Inmate at New Bilibid Prison bares paying for freedom
Godfrey Gamboa, who was sentenced to four years in prison for falsifying public documents, also spoke about his pity for elderly minimum security inmates who were dying behind bars while those who had committed grave offenses and were detained in maximum security were being freed early.
Talk was rife among prisoners that early release could be bought, said Gamboa, a minimum security inmate.
He also disclosed that contraband like cell phones and television were being allowed into New Bilibid Prison in Muntinlupa City in exchange for payment to the guards.
He said he wanted to tell the truth despite the possibility of being harmed for it.
“I know I will be killed. If I am returned [to jail], I know what will happen to me,” he said.
Gamboa will remain under Senate custody through the inquiry of the justice committee into the application of Republic Act No. 10592, the law that rewards good behavior in detention.
Gamboa’s testimony corroborated the earlier statements of his partner, Yolanda Camilon, who said they had paid P50,000 for his release on good conduct.
But he was not released, prompting them to demand return of their money and to eventually testify before the Senate.
The BuCor officials they implicated — Senior Insp. Maribel Bansil, Corrections Officer 3 Veronica Buño and Staff Sgt. Ramoncito Roque — denied involvement in the sale of good conduct credit.
Bansil, to whom Camilon said she gave the bulk of the payment, said she only brought Camilon to Roque on “good faith.”
Camilon had asked for help, Bansil said.
“We’re public servants and she is our client,” she added.
She also tussled with Camilon and Gamboa when the couple quoted her as saying that Ruperto Traya, a BuCor chief administrative officer who handled inmates’ records, had received death threats and was going to be killed.
Gamboa said he made light of the comment then as he thought Bansil only said that so that he and Camilon would stop badgering her.
Traya was shot dead in Muntinlupa on Aug. 27.
Trying to turn the tables
According to Bansil, it was Camilon and Gamboa who were angry with Traya because Gamboa’s credit of 95 days for good conduct was reduced to 45 days.
She said Gamboa had even warned that if he got fed up, he would go to his relative in Malacañang to complain. Gamboa denied this.
Bansil also said she had proof that Camilon had visited Malacañang.
Buño also disputed Camilon’s earlier statement that she had called Camilon on the phone to follow up the payment for Gamboa’s release.
Buño stuck to her story even after Camilon played back a recording of one of their phone conversations. Buño said it was not her on the phone.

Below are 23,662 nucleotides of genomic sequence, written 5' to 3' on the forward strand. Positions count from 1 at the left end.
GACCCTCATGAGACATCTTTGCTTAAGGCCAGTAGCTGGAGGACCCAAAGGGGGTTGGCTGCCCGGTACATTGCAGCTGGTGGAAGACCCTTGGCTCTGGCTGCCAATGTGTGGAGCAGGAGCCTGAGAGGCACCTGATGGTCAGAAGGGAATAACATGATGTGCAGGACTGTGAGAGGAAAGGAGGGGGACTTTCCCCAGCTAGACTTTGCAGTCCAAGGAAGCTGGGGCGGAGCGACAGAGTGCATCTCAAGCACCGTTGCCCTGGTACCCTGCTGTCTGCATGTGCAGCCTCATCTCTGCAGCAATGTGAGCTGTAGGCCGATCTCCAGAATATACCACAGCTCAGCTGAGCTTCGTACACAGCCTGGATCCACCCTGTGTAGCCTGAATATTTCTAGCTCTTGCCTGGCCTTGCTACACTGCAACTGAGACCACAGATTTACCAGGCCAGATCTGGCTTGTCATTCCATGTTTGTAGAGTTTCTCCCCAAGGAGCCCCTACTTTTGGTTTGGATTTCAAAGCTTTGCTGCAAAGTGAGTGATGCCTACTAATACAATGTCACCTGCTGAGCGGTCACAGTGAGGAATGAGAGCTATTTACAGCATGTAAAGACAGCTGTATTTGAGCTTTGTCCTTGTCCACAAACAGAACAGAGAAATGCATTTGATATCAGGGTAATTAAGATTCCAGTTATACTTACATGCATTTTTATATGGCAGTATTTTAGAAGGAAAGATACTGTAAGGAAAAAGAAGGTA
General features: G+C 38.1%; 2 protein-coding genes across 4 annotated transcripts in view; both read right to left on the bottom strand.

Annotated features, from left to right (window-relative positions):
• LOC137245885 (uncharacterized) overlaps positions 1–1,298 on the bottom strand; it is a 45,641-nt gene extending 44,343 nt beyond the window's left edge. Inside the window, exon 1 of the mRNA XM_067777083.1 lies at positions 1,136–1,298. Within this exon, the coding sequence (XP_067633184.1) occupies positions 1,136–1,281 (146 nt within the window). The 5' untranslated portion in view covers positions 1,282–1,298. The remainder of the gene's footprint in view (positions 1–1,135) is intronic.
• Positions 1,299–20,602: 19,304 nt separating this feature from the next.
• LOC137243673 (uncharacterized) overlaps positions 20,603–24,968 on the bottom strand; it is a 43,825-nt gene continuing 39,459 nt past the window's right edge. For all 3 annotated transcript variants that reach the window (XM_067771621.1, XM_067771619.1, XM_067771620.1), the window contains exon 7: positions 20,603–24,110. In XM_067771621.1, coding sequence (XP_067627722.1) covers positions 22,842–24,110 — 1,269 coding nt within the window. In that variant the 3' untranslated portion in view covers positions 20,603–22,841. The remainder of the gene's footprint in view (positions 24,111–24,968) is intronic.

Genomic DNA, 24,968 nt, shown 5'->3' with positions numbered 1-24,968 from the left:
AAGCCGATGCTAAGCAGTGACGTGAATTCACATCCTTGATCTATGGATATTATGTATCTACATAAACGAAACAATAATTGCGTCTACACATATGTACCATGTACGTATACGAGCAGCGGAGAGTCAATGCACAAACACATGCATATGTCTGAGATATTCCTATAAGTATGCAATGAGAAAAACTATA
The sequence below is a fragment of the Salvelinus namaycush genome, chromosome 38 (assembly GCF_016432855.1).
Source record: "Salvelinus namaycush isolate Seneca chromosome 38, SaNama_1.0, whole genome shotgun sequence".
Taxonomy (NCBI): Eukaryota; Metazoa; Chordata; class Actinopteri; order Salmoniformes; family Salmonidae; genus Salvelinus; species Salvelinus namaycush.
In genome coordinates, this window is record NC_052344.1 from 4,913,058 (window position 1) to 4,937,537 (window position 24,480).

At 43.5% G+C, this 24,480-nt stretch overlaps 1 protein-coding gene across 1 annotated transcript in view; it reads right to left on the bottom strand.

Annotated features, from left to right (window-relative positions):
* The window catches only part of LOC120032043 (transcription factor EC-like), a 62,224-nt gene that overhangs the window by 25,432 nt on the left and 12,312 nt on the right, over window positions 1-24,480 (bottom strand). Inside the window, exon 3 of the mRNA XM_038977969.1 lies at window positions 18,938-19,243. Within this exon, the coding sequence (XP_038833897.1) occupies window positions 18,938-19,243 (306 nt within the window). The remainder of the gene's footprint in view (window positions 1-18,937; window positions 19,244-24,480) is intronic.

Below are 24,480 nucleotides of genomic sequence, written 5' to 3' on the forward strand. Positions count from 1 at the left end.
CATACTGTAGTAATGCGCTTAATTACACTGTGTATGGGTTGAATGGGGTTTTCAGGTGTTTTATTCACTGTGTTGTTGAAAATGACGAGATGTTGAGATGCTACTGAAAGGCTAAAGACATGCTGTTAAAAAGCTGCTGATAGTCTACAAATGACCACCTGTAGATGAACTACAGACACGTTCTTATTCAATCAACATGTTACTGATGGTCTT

But senators cast doubt on the BuCor officials’ denials, with Sen. Richard Gordon noting that Bansil and Buño’s cell phones showed that only a few text messages and calls were logged, indicating that they had deleted some of their phone records.
“They’re really hiding something,” Gordon later told reporters.
Senate President Vicente Sotto III also said that to his layman’s ear, the voice on the recorded call appeared to be Buño’s. But to be sure, he would have the call subjected to a voice analysis, he said.
Meanwhile, Gamboa also said inmates could pay guards to be able to bring in prohibited things.
Payment to bring in cell phones depend on whether the device has a touch screen or a keypad, he said. The payment is around P500, he said, without specifying the phone.
For P1,000, an inmate can also have a television, he said.
Gamboa said he had heard that there also used to be payment for conjugal visits, but this was stopped during the time of BuCor chiefs Ronald “Bato” dela Rosa and Nicanor Faeldon.
Sen. Panfilo “Ping” Lacson disclosed that inmates were able to openly use mobile phones, and they even posted messages on Facebook.
Lacson presented a 2017 Facebook photo showing Raymond Dominguez, who was sentenced for carjacking, with a woman.
“This would indicate overconfidence, that they’re protected inside and no matter what they do, they’re protected,” he said.
The photo was posted by the woman and appeared to have been taken inside Bilibid, Gordon said.
He said the post showed that inmates’ visitors could bring in prohibited items, meaning the guards were not as strict as they claimed.
Lacson asked BuCor legal officer Fredric Santos if he had ever used illegal drugs.
When Santos answered in the negative, Lacson said he had received information that Santos had a drug session with Chinese drug lords inside the jail.
He was gathering evidence of this, he added.
“I’m going to get that evidence. I almost have it,” Lacson said.
Hospital passes for sale
Sen. Christopher “Bong” Go, who visited Bilibid on Monday, said he had received information about inmates buying passes from BuCor employees to be able to stay at the hospital in the prison compound.
Go said he asked the BuCor to explain reports that jailed drug lords could go in and out of the hospital even if they were not ill, and then traded drugs while there.
He said he asked for data on how many inmates were staying in the hospital and for how long, and how many of those in the hospital were convicted for involvement in the illegal drug trade.
Go said that by talking to inmates, he learned that the good conduct time allowance law was being used by corrupt officials to extort money from the prisoners and to give them false hopes.
He called on inmates victimized by corrupt BuCor officials to report what they know.
The President will listen to them, he added.
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